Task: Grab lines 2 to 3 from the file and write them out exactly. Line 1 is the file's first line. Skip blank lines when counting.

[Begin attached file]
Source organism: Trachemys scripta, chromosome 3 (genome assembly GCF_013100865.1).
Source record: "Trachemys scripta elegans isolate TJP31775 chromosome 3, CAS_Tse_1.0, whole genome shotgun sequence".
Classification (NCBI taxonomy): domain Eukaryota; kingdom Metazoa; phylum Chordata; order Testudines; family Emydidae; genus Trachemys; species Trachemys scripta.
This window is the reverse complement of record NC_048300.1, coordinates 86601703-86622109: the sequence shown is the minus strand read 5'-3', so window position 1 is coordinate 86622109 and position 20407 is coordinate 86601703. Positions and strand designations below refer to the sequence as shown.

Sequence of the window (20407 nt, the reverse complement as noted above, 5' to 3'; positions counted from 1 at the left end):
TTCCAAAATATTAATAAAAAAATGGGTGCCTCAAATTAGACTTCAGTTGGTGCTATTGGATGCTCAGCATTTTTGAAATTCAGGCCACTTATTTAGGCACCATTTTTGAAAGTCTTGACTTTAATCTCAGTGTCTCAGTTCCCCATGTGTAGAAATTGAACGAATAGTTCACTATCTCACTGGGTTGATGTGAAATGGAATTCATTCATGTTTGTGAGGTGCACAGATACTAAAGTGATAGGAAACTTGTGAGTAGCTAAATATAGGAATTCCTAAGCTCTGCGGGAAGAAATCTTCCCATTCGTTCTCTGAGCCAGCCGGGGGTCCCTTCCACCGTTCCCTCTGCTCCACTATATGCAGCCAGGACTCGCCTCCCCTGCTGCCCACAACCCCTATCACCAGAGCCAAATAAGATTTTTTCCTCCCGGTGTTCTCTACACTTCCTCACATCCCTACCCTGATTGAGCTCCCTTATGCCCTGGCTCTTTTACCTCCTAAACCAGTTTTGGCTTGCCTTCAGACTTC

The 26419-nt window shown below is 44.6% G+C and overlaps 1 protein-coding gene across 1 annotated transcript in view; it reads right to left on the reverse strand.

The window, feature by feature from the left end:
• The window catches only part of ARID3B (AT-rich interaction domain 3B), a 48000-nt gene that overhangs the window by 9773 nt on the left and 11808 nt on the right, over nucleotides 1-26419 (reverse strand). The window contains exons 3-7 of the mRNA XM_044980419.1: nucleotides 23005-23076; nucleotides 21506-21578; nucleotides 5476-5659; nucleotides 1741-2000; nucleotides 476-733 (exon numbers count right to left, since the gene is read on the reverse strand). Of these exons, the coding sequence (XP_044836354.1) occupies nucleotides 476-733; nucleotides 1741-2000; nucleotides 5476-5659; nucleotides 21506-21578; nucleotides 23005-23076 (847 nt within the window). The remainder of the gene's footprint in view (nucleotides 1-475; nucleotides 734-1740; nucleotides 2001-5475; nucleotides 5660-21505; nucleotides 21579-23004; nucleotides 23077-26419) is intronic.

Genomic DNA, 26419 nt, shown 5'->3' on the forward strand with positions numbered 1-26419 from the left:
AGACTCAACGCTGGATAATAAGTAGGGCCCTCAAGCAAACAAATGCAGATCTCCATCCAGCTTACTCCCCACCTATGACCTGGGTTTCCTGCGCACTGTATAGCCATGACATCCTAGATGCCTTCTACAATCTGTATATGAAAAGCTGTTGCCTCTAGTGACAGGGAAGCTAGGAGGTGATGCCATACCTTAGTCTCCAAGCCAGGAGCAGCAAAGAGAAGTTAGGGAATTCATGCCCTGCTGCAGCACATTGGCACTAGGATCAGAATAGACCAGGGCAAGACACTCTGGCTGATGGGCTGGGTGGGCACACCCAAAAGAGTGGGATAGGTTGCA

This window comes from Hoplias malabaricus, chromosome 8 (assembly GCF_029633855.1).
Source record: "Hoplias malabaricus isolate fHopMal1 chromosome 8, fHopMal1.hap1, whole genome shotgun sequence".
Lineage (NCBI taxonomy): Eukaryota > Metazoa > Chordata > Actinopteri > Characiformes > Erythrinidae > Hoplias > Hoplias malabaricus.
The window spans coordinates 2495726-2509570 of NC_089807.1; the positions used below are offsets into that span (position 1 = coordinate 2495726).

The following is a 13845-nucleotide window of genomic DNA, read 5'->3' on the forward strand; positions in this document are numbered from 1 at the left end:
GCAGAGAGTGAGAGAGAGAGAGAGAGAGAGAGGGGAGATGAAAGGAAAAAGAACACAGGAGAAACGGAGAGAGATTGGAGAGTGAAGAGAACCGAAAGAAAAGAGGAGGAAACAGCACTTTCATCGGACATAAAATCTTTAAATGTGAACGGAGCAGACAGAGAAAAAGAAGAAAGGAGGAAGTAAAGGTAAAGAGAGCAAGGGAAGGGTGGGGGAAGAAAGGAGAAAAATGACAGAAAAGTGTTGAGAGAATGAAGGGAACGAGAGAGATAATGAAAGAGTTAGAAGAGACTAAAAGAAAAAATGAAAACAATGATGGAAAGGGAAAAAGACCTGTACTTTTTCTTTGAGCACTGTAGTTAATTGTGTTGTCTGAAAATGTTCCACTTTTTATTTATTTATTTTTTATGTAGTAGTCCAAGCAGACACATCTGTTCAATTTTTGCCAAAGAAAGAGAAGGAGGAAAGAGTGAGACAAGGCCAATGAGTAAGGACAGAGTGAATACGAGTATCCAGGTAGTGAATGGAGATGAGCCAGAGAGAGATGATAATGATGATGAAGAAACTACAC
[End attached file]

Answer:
Source record: "Trachemys scripta elegans isolate TJP31775 chromosome 3, CAS_Tse_1.0, whole genome shotgun sequence".
Classification (NCBI taxonomy): domain Eukaryota; kingdom Metazoa; phylum Chordata; order Testudines; family Emydidae; genus Trachemys; species Trachemys scripta.